- Author: Anne Schellman
Deciduous Fruit Trees
Deciduous fruit trees lose their leaves each winter. These trees include apple, pear, cherry, nectarine, peach, plum, and apricot; it does not include citrus or avocado trees, which are evergreen.
What is a Bare Root Fruit Tree?
A “bare root” fruit tree is a tree sold in its dormant state. The tree has no leaves, is not actively growing, and is sold without a pot. When you choose your tree, a store employee pulls it out of a large container with other trees that is filled with sawdust. The tree roots are wrapped with moistened newspaper, and then covered over with butcher paper and tied with a string. You'll be advised to take it home and plant it right away. Some garden centers may sell bare root fruit trees in plastic bags. If the material around the roots is moist and the roots have not dried out, the tree should be healthy.
Choosing a Fruit Tree
I have a Small Yard or an Apartment, Can I have a Fruit Tree?
Deciduous fruit trees as well as evergreen fruit trees get very large. Fruit trees grafted onto dwarfing rootstock and labeled “genetic dwarf” are smaller than semi-dwarf and standard trees, however they have extensive roots and are not recommended for containers. One exception is the kumquat, a sweet and tangy citrus fruit. Small yards can have fruit trees, but you have to start your tree out right for this to work.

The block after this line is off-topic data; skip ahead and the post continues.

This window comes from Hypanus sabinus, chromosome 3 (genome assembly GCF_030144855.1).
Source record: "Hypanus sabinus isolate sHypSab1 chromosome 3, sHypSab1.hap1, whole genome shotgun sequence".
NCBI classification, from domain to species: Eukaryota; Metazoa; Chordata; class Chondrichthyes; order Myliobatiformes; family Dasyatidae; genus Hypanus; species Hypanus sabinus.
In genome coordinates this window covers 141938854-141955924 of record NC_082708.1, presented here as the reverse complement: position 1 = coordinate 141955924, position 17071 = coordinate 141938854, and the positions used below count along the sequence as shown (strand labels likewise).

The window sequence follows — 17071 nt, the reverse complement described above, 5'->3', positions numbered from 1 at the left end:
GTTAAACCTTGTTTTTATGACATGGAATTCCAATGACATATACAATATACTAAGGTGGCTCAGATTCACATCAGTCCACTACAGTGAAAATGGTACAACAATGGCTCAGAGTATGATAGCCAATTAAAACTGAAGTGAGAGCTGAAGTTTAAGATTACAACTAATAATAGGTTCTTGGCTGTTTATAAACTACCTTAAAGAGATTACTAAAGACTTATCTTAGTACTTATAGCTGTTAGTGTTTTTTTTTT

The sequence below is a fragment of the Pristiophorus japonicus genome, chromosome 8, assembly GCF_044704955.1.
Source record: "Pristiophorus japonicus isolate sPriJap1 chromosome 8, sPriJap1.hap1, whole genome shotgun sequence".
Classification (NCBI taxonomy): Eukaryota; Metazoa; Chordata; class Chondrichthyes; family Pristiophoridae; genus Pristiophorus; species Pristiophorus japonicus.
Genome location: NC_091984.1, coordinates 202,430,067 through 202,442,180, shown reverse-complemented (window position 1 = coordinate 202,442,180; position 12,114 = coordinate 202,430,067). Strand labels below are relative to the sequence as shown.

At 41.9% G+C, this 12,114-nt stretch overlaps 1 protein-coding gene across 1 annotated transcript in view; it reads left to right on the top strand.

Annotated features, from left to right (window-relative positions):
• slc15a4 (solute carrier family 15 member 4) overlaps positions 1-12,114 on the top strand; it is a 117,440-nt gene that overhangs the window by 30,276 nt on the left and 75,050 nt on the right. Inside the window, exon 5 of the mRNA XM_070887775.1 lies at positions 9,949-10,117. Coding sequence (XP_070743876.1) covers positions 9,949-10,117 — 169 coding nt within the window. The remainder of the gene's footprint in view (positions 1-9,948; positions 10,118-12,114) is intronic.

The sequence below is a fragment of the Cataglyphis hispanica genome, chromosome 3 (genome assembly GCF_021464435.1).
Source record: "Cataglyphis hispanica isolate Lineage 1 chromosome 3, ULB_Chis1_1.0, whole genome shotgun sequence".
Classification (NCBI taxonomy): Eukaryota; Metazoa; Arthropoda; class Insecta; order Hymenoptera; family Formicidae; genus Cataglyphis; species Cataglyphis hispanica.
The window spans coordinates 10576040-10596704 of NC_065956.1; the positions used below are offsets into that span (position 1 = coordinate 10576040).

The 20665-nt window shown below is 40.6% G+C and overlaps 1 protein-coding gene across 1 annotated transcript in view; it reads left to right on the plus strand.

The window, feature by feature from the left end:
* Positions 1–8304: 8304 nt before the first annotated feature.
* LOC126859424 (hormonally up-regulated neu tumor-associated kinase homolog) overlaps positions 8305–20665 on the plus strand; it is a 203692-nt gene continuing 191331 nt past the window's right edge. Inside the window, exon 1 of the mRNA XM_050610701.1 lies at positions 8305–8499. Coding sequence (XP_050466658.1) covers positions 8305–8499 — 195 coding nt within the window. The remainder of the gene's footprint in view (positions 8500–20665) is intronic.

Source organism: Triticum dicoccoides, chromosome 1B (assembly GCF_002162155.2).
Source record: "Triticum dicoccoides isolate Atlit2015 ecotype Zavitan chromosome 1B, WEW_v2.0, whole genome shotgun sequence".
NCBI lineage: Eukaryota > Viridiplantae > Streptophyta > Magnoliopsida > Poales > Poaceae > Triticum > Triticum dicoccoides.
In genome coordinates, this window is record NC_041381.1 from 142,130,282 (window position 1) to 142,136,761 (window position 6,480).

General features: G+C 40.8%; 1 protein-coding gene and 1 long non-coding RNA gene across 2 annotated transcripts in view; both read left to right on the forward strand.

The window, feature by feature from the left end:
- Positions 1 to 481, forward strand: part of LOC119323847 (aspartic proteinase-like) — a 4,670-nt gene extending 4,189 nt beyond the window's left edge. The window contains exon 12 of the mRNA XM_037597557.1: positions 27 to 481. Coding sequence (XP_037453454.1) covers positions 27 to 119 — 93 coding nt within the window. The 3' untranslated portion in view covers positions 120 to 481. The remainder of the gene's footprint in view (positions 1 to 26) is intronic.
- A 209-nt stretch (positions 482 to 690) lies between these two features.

If you live in an apartment and want fruit, you can grow your own blueberries or strawberries in containers. See our publications:
Blueberries in Your Garden https://ucanr.edu/sites/CEStanislausCo/files/111737.pdf
Strawberries in Your Garden https://ucanr.edu/sites/CEStanislausCo/files/111651.pdf
Registration Open for our Free Class
We hope to “see” you at our Planting and Pruning Bare Root Fruit Trees Zoom class at the end of the month! If you miss it, you can find it later on our YouTube Channel.
When: Tuesday, January 25, 2022 6:00-7:30 p.m.
Register at: http://ucanr.edu/bareroot2022
Instructors: Hector Vera-Uribe and Johnny Mullins
- Author: Ed Perry
- Editor: Anne Schellman